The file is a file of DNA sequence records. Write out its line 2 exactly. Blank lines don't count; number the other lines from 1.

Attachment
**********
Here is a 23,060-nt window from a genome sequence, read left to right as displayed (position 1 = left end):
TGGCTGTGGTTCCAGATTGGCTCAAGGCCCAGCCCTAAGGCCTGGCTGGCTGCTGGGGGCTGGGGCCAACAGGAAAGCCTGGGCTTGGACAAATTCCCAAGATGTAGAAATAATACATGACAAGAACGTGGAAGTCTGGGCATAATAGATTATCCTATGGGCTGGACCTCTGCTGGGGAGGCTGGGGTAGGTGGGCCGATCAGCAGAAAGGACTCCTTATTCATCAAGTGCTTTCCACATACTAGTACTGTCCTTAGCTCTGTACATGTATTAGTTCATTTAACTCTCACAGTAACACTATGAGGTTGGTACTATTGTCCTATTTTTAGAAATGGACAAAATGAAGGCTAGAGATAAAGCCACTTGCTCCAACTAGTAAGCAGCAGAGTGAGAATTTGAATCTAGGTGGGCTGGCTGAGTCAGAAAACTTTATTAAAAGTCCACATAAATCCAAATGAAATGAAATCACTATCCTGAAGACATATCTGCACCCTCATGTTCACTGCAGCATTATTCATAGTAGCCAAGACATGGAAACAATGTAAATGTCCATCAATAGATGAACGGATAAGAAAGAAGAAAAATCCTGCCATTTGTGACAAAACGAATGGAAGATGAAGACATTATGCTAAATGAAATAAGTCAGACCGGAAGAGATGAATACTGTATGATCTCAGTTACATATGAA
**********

TGGCTGTGGTTCCAGATTGGCTCAAGGCCCAGCCCTAAGGCCTGGCTGGCTGCTGGGGGCTGGGGCCAACAGGAAAGCCTGGGCTTGGACAAATTCCCAAGATGTAGAAATAATACATGACAAGAACGTGGAAGTCTGGGCATAATAGATTATCCTATGGGCTGGACCTCTGCTGGGGAGGCTGGGGTAGGTGGGCCGATCAGCAGAAAGGACTCCTTATTCATCAAGTGCTTTCCACATACTAGTACTGTCCTTAGCTCTGTACATGTATTAGTTCATTTAACTCTCACAGTAACACTATGAGGTTGGTACTATTGTCCTATTTTTAGAAATGGACAAAATGAAGGCTAGAGATAAAGCCACTTGCTCCAACTAGTAAGCAGCAGAGTGAGAATTTGAATCTAGGTGGGCTGGCTGAGTCAGAAAACTTTATTAAAAGTCCACATAAATCCAAATGAAATGAAATCACTATCCTGAAGACATATCTGCACCCTCATGTTCACTGCAGCATTATTCATAGTAGCCAAGACATGGAAACAATGTAAATGTCCATCAATAGATGAACGGATAAGAAAGAAGAAAAATCCTGCCATTTGTGACAAAACGAATGGAAGATGAAGACATTATGCTAAATGAAATAAGTCAGACCGGAAGAGATGAATACTGTATGATCTCAGTTACATATGAA